The flat wire lumen and the flat wire may be constructed and arranged such that upon further bending of the first segment, contact between the flat wire and the flat wire lumen prevents the flat wire from rotating. The catheter may further comprise a second segment that is a proximal bending segment of a flexible distal tip, wherein the first segment is a distal segment of the flexible distal tip. The flat wire may maintain the first and second segments in substantially the same plane when at least one of the segments is bent. The first and second segments may be bendable in opposite directions. The first and second segments may be independently bendable. In some embodiments, the first segment may be bendable in a first plane and the second segment may be independently bendable in a different plane.

According to a further embodiment of the invention, a catheter comprises an elongated flexible shaft comprising a main shaft portion, a first pull wire disposed within the elongated flexible shaft, a second pull wire disposed within the elongated flexible shaft, and a flexible distal tip including a proximal bending segment and a distal bending segment, the proximal bending segment being bendable by pulling the first pull wire such that the proximal bending segment bends in a first direction and within a plane, the distal bending segment being bendable by pulling the second pull wire such that the distal bending segment bends in a second direction that is opposite to the first direction and substantially within the same plane as the proximal bending segment. The catheter further comprises a flat wire lumen and a flat wire extending through the flat wire lumen.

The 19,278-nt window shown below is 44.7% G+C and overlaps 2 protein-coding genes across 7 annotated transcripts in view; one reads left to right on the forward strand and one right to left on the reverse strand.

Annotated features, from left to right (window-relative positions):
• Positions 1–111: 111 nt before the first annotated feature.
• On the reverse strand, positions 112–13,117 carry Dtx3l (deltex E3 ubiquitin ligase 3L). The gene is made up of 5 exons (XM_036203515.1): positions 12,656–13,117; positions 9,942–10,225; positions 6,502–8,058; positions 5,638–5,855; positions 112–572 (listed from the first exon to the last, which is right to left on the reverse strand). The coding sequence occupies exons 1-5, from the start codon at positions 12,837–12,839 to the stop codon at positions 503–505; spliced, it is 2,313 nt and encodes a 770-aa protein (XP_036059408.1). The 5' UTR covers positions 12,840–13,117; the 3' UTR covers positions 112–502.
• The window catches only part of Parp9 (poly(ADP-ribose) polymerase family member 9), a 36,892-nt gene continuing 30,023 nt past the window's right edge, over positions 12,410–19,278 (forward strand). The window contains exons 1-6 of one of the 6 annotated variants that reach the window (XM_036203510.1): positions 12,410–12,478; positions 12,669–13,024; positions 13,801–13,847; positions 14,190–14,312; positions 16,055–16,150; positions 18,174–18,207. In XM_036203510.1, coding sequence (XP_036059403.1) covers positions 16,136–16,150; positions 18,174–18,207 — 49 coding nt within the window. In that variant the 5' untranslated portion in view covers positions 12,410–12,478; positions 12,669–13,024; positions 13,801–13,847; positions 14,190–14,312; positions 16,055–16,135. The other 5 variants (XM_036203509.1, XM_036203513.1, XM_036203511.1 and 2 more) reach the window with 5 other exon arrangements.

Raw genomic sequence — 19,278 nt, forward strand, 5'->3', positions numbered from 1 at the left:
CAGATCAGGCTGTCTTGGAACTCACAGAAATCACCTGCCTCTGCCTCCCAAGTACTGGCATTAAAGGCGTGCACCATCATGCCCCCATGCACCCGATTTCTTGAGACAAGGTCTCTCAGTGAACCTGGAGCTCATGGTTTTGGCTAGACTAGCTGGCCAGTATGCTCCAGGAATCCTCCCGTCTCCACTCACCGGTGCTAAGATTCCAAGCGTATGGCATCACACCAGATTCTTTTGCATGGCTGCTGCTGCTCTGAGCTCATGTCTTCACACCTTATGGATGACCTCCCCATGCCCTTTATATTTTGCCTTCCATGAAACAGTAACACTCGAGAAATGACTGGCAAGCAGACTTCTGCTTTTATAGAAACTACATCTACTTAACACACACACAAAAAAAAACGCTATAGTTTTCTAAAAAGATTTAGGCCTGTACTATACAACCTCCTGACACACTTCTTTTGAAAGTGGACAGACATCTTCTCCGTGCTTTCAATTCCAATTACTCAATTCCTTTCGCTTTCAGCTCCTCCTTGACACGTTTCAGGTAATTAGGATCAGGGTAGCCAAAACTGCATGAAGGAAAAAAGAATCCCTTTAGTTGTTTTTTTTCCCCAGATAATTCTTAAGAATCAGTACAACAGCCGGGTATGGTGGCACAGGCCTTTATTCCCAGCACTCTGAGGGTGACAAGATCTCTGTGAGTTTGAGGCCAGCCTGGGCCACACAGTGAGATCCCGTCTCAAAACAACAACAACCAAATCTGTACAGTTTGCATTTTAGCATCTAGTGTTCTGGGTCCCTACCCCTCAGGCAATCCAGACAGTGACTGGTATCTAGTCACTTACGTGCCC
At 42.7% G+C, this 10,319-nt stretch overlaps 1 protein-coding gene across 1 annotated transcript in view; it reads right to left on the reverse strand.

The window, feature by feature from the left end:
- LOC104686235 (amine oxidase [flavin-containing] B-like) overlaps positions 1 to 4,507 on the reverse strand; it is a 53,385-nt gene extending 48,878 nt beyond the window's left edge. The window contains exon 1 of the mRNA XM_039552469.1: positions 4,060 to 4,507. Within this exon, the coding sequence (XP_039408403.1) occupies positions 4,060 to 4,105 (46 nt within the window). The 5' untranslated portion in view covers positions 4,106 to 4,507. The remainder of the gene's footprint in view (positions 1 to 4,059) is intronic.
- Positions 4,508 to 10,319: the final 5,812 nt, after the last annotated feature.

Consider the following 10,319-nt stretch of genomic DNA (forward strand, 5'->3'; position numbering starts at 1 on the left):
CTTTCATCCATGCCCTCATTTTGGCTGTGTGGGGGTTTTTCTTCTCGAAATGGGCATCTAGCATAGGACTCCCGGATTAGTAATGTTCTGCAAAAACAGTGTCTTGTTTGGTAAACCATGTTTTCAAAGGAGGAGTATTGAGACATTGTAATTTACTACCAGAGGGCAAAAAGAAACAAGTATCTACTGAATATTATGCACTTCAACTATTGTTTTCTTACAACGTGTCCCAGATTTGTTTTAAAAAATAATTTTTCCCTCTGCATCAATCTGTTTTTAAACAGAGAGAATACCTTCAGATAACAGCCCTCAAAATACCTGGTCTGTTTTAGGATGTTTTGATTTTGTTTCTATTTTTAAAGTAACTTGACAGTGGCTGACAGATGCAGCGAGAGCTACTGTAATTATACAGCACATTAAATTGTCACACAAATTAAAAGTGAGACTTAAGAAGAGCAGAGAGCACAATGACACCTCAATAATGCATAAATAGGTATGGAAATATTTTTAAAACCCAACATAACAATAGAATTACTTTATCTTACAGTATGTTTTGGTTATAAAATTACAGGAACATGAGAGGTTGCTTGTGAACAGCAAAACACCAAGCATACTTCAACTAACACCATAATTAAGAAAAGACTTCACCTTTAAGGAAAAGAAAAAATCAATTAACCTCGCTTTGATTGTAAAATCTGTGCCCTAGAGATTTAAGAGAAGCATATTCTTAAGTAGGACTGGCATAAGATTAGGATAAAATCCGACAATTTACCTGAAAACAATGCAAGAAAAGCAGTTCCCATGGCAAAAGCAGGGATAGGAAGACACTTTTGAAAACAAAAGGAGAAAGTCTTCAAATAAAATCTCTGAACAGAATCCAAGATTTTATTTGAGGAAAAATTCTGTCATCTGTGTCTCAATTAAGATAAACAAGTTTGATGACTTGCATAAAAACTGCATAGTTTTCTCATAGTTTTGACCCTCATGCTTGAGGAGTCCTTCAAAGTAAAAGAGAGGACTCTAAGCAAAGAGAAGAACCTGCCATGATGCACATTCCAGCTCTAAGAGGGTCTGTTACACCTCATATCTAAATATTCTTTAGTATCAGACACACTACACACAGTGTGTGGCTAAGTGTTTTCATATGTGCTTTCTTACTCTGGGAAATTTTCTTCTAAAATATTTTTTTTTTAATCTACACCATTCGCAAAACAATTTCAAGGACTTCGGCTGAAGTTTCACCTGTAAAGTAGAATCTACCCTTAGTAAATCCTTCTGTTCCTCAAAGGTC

In some embodiments, the flat wire maintains the proximal and distal bending segments in substantially the same plane when at least one of the segments is bent. The proximal and distal bending segments may be bendable in opposite directions. In some embodiments, the proximal and distal bending segments are independently bendable.

In some embodiments, the catheter further comprises a transition segment interposed between the distal bending segment and the proximal bending segment, the transition segment having a stiffness that is greater than the distal bending segment. The catheter further comprises a pull wire main lumen and a pull wire satellite lumen for guiding the second pull wire, the pull wire satellite lumen extending from the distal bending segment into and through the transition segment, wherein the second pull wire is guided into the pull wire main lumen at a location that is proximal to the transition segment.